• In the Bellows by Mariesa Bus

    Foggy-breathed and hand in hand with you, I am aware that as we watch over our sleepy city like a set of mossy gargoyles the trains below are not bustling, but laboring in the slow and judicious way of sheep through the slaughter chute, old women in museums, the trauma in our bloodlines. You are silent and near me, a hermit returned from the mountain whose thoughts I savor like honey at the bottom of a tea cup. Your deep voice is a beginning: the pinball sprung and rolling, and it is an end: drunken ghosts in an old saloon, shot down, reliving their quarrels unceasingly. In the middle, we…

  • Two Skinny Poems by Tyrean Martinson

    Shift After eight attempts, the poem begins toShiftWeight.WordsConsideredShiftPlaces,Refract,Distort.ShiftTo the poem begins after eight attempts.   Apertures of Thought Refraction bends light and thought asitpassesthroughanglesitrevealscolorspectrumitbends refraction and light as thought. * * * * * * * * Learn more about the “skinny poetry” form in The Skinny Poetry Journal* * * * * * * * Tyrean Martinson is a word hunter. She forages for words both sweet and tart in the South Sound, usually in the outskirts of Gig Harbor. Normally, she writes in the weird worlds of fantasy and science fiction, but she likes trying new poetry forms for fun and frustration. An old-school blogger, she can be…

  • The Banquet of the Holy Spirit by Seattle Poet (anonymous)

    The stars have sputtered into dust –Frail points of light,In droves devouredBy a swirling mass of black.Orion’s arrows flit no more,And the darkness strips the bear of his hide –The hand of God has swept the skies of all their light,And by his hand, the Sun and constellations die. Yet the blood moon shines in all its garish red –Though no sun remains to be eclipsed.The night has disemboweled the light of day,And its ravenous visage be drenched crimsonIn the viscera of its slaughter –Gaze you now upon the gore-stained face of God,Peering down with a penetrating stare,Upon frozen earth and flaming seas,From a blackened, stellar veilOf damned, digested souls.…

  • Polar Route by Kael Moffat

      Beneath silvered scraps of cloud, the sprinkled towns of north Quebec and Newfoundland huddle like embers of a banked fire whose clicks and pops are swallowed by distance and the whine of brawny engines.   I press my fingers against the inner pane and feel the ghost of sub-zero air just inches away and wonder about prayers rising into the night, evaporating from shards of glass and eviction notices or springing like flowers from permafrost. I close my eyes as if I could hear them all.     Vladimír, who sits to my right, told me as we cruised above the Arctic that he speaks Czech, Hungarian, English, German,…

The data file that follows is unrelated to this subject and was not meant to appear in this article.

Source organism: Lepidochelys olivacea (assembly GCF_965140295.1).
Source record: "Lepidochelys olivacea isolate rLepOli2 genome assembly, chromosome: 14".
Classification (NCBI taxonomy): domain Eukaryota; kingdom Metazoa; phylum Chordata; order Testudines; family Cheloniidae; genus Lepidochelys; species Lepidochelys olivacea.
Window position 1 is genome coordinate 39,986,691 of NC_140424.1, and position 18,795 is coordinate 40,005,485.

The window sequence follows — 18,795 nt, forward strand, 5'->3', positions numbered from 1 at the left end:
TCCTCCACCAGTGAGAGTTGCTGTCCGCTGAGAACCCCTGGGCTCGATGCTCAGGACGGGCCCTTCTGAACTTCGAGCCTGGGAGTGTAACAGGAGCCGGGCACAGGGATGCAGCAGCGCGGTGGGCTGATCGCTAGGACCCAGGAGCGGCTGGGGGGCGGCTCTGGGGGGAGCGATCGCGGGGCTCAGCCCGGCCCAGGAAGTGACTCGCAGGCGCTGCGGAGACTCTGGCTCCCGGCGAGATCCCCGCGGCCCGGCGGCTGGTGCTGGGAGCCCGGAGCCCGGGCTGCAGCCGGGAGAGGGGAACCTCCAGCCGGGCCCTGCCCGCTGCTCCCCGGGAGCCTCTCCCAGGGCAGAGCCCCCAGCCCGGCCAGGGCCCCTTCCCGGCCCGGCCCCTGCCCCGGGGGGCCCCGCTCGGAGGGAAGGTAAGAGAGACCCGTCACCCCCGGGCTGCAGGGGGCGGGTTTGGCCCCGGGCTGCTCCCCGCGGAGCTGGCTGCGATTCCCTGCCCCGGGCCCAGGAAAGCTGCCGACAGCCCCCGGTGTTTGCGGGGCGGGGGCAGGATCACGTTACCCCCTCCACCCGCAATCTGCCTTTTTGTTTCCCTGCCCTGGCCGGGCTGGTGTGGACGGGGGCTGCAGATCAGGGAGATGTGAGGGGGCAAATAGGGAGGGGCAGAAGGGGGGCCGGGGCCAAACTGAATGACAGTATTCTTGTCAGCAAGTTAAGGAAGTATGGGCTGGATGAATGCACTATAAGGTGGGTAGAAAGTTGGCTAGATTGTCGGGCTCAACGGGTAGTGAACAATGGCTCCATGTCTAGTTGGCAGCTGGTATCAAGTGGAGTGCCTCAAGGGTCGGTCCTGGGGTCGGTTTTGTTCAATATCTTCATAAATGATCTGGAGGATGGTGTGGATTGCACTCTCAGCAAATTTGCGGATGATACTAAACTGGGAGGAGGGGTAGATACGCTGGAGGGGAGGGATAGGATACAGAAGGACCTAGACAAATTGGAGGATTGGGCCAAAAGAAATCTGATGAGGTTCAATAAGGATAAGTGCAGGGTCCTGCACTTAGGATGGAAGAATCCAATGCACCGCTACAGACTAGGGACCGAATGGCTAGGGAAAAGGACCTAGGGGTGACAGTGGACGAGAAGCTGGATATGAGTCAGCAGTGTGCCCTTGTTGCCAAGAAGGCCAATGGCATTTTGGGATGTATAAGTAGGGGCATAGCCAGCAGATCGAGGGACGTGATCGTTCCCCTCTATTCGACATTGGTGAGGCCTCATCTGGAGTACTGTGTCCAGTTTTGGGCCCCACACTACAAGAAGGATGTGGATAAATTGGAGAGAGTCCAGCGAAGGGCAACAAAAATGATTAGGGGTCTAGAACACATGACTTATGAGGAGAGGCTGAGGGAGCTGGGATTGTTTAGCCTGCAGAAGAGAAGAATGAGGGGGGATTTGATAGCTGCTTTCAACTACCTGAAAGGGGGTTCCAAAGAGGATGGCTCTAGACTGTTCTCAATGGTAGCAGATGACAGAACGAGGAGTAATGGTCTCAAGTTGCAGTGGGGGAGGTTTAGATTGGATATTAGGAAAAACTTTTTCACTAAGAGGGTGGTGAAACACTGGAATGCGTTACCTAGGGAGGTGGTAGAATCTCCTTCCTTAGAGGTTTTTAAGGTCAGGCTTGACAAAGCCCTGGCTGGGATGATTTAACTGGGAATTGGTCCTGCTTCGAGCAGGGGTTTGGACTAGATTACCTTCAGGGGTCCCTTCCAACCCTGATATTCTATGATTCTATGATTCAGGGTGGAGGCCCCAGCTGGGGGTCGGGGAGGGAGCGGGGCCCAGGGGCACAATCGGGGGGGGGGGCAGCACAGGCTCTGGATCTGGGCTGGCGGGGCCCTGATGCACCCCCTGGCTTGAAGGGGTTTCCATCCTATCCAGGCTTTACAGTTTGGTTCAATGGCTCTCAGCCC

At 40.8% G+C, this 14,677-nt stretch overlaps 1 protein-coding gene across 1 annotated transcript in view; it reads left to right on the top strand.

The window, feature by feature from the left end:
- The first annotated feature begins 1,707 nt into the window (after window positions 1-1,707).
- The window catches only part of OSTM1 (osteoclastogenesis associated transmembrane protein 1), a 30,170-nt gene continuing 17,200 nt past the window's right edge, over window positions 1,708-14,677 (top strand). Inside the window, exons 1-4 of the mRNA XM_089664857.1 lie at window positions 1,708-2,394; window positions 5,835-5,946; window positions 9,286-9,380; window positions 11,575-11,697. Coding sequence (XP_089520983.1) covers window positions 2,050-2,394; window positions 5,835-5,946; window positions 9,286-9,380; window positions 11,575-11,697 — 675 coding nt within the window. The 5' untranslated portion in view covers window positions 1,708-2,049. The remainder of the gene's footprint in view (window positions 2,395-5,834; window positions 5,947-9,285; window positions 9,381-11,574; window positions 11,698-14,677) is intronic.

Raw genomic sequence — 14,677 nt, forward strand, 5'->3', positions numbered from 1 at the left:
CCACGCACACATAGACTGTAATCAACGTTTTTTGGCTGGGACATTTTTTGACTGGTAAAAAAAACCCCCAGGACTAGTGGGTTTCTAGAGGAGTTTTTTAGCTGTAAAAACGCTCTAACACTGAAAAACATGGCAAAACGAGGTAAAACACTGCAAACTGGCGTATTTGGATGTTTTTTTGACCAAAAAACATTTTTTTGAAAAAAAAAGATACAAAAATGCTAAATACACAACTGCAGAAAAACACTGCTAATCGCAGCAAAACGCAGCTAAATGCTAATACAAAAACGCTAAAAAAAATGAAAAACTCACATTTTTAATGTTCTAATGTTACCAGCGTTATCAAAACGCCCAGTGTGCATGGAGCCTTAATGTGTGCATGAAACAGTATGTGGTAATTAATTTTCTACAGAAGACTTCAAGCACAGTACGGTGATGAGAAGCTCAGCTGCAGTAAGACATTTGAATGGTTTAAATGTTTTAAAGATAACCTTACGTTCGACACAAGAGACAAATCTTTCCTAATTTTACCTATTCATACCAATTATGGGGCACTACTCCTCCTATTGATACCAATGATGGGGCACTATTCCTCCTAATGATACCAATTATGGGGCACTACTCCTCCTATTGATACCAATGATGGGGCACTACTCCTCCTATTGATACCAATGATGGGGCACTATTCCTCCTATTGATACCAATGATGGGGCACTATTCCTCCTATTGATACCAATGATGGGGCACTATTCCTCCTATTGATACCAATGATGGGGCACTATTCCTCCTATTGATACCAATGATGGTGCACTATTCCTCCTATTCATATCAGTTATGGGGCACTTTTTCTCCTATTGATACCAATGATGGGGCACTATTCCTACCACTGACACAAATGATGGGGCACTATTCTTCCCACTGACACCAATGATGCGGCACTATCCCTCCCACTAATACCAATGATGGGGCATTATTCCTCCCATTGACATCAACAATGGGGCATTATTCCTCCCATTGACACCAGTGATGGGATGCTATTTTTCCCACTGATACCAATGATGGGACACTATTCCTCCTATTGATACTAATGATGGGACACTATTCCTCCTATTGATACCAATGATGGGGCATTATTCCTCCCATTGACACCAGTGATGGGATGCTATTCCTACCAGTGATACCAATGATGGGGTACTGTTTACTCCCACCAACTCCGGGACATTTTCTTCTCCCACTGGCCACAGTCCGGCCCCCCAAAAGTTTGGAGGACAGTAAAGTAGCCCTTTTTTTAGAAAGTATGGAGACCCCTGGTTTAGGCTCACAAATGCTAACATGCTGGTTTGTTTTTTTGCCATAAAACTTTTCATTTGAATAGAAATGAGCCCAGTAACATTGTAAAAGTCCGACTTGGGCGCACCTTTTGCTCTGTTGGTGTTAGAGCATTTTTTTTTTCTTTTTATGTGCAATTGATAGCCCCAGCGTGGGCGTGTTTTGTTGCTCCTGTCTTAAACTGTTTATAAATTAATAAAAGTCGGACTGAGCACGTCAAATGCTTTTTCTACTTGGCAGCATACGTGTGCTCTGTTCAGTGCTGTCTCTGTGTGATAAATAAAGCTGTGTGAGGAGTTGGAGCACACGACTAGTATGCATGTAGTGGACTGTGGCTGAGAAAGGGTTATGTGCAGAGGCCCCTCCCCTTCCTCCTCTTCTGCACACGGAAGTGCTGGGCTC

• It’s the Journey by Elizabeth Beck

    FOCUS On the blur of leaves crunched and curling, the way the autumn sun wavers the road, transforming each highway rise into flooded streams. FOCUS On the music cutting in and out as the signal boosts between the summits and drains to static or settle on an old time religion gospel preaching something like Christianity, with a bitter twist. Better not. FOCUS On the waysides and rest stops with bright shouting tastes available for just a little more than what clinks between the fingers in your pocket. Settle for the dribble past the chemical build up on the water fountain. Touch your tongue to the crumbling steel. To continue reading…

  • Two Poems from “The Things That Gathers” by Lucas Smiraldo

    Featured are the poems Johnny Damon and For People Who Have Considered Suicide When Resurrection is Enough Johnny Damon Johnny Damon was dead. Nine times, nine games his hair was moving his feet were flying but everyone in Boston would whisper, Dead man swinging and they knew Johnny Damon was dead– To continue reading selections from “The Things That Gather,” click here.  

  • Infertility Goddess by Heather Pilder Olson

    I am an infertility goddess. You can’t wear me around your neck like a totem. You can’t rub my belly for good luck. I spent 10 years of my life trying to have a baby. It didn’t work. I didn’t get the happy ending you expect. I never read What to Expect When You’re Expecting. I was never expecting. But I want to tell you my story: I want you to hear me. We often stay silent. It’s time to get loud. To continue reading Infertility Goddess, click here.

  • A Town Called Home by Morf Morford

    There might be places I’d prefer to be anchored, But I find myself here, As if I had no other place to call home Among the many places I’ve seen. To continue reading A Town Called Home, click here.

  • Trash Day by Michael Haeflinger

    Rainfall, a broken piece of floor, linoleum, recycling to the rim with beer cans, two neighbor girls off to school, someplace behind the pull of sky, a line of buildings dark all day. To continue reading Trash Day, click here.

  • A Touch of Shade by Lorna McGinnis

    Clouds cast shadows like hawk’s wings, Breathing down my neck when the wind turns cold. The gloom elongates, stretching up the brick walls, Dimming them so their flushed redness fades to gray. To continue reading A Touch of Shade, click here.